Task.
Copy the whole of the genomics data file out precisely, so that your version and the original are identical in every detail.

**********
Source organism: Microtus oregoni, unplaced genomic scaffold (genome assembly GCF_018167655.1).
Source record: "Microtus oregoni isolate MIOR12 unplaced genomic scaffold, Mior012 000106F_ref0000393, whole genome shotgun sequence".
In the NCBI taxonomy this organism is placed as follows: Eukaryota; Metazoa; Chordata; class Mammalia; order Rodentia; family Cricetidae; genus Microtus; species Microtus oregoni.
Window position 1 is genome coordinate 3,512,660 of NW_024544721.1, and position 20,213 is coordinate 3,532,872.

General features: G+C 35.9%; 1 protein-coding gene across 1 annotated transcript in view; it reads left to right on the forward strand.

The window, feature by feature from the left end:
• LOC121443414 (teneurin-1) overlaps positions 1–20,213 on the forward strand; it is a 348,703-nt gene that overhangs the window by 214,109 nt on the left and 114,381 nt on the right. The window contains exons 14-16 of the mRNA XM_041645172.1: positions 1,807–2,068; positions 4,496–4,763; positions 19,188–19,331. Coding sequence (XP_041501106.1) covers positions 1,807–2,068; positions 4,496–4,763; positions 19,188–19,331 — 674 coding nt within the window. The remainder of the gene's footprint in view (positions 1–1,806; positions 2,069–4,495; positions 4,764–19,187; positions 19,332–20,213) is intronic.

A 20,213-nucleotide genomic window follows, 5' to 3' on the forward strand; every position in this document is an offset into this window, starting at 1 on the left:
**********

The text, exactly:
Source organism: Microtus oregoni, unplaced genomic scaffold (genome assembly GCF_018167655.1).
Source record: "Microtus oregoni isolate MIOR12 unplaced genomic scaffold, Mior012 000106F_ref0000393, whole genome shotgun sequence".
In the NCBI taxonomy this organism is placed as follows: Eukaryota; Metazoa; Chordata; class Mammalia; order Rodentia; family Cricetidae; genus Microtus; species Microtus oregoni.
Window position 1 is genome coordinate 3,512,660 of NW_024544721.1, and position 20,213 is coordinate 3,532,872.

General features: G+C 35.9%; 1 protein-coding gene across 1 annotated transcript in view; it reads left to right on the forward strand.

The window, feature by feature from the left end:
• LOC121443414 (teneurin-1) overlaps positions 1–20,213 on the forward strand; it is a 348,703-nt gene that overhangs the window by 214,109 nt on the left and 114,381 nt on the right. The window contains exons 14-16 of the mRNA XM_041645172.1: positions 1,807–2,068; positions 4,496–4,763; positions 19,188–19,331. Coding sequence (XP_041501106.1) covers positions 1,807–2,068; positions 4,496–4,763; positions 19,188–19,331 — 674 coding nt within the window. The remainder of the gene's footprint in view (positions 1–1,806; positions 2,069–4,495; positions 4,764–19,187; positions 19,332–20,213) is intronic.

A 20,213-nucleotide genomic window follows, 5' to 3' on the forward strand; every position in this document is an offset into this window, starting at 1 on the left: